V-Rally 3: 2002
Developer: Velez & Dubail
V-Rally 3 Game Manual
V-Rally 3 for the Game Boy Advance adapts the console game of the same name to the handheld platform, offering its own selection of cars, tracks, modes and a platform-appropriate graphics engine.
The main game mode is V-Rally Mode. It takes players through a rally championship over seven different countries, with each country’s course consisting of distinct stages. Stages are taken on in groups of two, allowing for changing of car setup and repairs after every pair. Car setup options include a choice of tires (appropriate to road and weather conditions) as well as suspension, steering, brakes and gearbox. Bumping into the roadside during a race damages the car, with body, suspension, brakes, steering and turbos getting individual damage ratings. The repairs must be possible to be carried out within a time window or there is no choice but to drive on with the damage.
The game contains 10 licensed cars from 9 manufacturers, of which only two are available from the start. Winning a rally championship unlocks further cars. Driving the more powerful unlocked cars increases the game’s difficulty, requiring much better times to keep ahead of the competition.
The game’s second major mode is called V-Rally Cross and offers traditional circuit racing on five different tracks. Only one is available from the start, the others have to be unlocked by winning on the earlier tracks. Races are against three opponents and consist of two rounds of three laps each, one in forward, one in reverse direction. Performing well in the first round fills a boost meter that can be utilized in the second.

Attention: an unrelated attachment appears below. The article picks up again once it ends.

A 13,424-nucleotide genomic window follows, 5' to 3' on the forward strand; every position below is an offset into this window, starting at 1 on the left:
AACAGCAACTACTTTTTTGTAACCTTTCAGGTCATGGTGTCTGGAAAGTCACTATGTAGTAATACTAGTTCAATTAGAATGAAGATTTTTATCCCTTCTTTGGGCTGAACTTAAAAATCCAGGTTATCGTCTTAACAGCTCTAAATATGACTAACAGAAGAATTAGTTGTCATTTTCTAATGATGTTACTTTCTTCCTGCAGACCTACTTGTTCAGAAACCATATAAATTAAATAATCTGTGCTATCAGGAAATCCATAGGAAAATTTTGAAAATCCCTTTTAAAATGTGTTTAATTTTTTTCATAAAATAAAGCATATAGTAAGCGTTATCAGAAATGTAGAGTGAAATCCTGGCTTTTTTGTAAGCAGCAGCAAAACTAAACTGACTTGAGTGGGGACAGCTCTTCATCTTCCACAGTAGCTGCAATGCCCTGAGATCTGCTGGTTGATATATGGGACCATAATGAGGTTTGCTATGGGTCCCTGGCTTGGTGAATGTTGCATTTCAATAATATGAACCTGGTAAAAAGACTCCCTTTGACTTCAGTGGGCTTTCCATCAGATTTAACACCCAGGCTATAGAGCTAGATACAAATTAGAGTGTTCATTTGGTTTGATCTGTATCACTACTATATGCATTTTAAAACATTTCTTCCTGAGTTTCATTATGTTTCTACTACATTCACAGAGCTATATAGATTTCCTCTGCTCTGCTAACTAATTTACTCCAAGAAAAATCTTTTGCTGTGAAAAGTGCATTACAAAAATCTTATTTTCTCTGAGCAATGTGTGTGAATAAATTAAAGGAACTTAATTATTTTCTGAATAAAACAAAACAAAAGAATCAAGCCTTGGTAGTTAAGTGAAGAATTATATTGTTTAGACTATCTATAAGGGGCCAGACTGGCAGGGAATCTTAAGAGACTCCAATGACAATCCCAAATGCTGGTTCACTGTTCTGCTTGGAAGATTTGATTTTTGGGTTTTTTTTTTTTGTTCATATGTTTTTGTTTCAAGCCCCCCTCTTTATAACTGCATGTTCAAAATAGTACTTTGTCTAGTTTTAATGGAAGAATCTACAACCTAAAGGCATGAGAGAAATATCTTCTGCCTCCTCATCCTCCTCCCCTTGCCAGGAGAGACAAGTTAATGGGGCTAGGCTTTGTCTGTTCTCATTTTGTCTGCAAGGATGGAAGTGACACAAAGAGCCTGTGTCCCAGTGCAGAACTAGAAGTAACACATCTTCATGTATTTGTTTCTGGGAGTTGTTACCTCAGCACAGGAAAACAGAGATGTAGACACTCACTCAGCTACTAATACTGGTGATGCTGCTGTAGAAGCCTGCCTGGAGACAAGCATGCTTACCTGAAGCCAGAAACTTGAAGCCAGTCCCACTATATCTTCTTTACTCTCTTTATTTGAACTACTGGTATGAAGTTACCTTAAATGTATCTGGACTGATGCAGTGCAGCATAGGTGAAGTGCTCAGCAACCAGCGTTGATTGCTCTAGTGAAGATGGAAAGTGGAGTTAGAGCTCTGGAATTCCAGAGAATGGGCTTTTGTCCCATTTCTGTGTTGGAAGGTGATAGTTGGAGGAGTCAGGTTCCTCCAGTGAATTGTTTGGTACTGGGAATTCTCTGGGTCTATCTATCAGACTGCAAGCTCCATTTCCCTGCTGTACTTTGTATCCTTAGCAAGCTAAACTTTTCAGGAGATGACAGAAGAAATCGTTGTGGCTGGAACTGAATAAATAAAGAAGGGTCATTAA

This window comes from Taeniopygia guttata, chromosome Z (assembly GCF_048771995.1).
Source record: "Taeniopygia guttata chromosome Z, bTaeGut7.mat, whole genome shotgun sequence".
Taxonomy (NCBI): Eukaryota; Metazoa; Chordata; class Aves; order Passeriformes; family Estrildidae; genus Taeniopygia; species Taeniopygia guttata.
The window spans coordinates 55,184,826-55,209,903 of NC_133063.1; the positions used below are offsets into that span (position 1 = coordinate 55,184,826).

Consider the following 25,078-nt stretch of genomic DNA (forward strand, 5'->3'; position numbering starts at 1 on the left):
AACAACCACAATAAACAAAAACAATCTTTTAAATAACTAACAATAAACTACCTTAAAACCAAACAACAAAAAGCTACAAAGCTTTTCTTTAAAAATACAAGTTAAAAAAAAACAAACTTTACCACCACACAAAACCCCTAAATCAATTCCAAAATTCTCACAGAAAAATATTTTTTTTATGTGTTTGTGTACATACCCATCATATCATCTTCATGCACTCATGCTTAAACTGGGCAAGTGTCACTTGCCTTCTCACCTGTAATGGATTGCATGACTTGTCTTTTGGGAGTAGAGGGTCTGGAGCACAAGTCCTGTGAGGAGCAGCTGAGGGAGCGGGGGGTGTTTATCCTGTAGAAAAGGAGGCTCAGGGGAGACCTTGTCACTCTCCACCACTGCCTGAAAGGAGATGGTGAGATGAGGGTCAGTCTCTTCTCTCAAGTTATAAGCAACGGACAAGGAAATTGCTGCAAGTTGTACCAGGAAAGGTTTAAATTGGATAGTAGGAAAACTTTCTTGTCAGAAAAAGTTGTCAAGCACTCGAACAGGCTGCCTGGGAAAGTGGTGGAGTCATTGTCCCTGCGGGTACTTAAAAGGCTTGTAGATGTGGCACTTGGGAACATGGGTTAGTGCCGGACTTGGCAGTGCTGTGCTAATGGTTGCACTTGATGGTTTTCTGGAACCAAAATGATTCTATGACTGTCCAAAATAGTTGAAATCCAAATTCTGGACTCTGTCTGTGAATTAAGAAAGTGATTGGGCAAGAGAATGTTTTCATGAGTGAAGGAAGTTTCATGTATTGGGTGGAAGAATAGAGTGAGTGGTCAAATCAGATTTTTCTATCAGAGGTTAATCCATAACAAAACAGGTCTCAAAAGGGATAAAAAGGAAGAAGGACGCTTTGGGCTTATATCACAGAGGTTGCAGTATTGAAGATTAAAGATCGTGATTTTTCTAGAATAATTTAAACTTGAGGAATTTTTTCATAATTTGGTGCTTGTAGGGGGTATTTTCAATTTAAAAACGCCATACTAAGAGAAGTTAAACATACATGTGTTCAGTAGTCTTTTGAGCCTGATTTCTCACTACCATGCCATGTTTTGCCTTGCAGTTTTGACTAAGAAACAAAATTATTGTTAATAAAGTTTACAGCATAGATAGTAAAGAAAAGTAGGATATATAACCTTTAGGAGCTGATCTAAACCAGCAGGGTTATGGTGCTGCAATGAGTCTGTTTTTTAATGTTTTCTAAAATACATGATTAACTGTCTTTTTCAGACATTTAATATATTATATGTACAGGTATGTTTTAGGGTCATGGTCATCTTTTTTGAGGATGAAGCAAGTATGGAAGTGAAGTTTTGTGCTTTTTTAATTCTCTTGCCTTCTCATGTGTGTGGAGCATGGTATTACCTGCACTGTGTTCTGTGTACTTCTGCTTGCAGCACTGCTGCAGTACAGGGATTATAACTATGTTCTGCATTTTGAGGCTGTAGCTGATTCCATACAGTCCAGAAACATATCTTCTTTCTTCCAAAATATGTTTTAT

Time Trial mode allows single runs utilizing cars and tracks unlocked in the other modes. Multiplayer is available via the link cable and offers two-player versions of V-Rally Cross and Time Trial.
The game’s graphics engine renders the tracks in texture-mapped 3D, with backgrounds, scenery (like trees and spectators) and the cars themselves displayed as 2D bitmaps. Graphical effects include rain, snow, fog and nighttime conditions. By default, the camera is behind the car, but there is also a first-person cockpit perspective (not available in V-Rally Cross) that shows the driver’s hands steering and shifting and also displays damage to the car as cracks in the windshield.